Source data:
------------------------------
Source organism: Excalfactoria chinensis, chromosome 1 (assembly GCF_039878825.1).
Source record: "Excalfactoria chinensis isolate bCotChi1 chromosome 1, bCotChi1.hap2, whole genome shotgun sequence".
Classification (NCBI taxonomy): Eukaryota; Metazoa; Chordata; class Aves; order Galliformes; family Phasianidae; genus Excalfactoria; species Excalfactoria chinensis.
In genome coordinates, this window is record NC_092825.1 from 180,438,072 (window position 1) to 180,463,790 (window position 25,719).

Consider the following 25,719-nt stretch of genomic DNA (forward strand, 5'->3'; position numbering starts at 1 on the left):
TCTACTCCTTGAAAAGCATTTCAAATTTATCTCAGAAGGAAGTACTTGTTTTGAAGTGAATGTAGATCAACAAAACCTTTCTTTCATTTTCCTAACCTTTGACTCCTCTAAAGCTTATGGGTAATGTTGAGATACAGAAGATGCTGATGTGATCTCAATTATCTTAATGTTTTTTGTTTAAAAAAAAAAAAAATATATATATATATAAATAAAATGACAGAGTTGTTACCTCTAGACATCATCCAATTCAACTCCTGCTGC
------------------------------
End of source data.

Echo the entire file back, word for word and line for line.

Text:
Source organism: Excalfactoria chinensis, chromosome 1 (assembly GCF_039878825.1).
Source record: "Excalfactoria chinensis isolate bCotChi1 chromosome 1, bCotChi1.hap2, whole genome shotgun sequence".
Classification (NCBI taxonomy): Eukaryota; Metazoa; Chordata; class Aves; order Galliformes; family Phasianidae; genus Excalfactoria; species Excalfactoria chinensis.
In genome coordinates, this window is record NC_092825.1 from 180,438,072 (window position 1) to 180,463,790 (window position 25,719).

Consider the following 25,719-nt stretch of genomic DNA (forward strand, 5'->3'; position numbering starts at 1 on the left):
TCTACTCCTTGAAAAGCATTTCAAATTTATCTCAGAAGGAAGTACTTGTTTTGAAGTGAATGTAGATCAACAAAACCTTTCTTTCATTTTCCTAACCTTTGACTCCTCTAAAGCTTATGGGTAATGTTGAGATACAGAAGATGCTGATGTGATCTCAATTATCTTAATGTTTTTTGTTTAAAAAAAAAAAAAATATATATATATATAAATAAAATGACAGAGTTGTTACCTCTAGACATCATCCAATTCAACTCCTGCTGC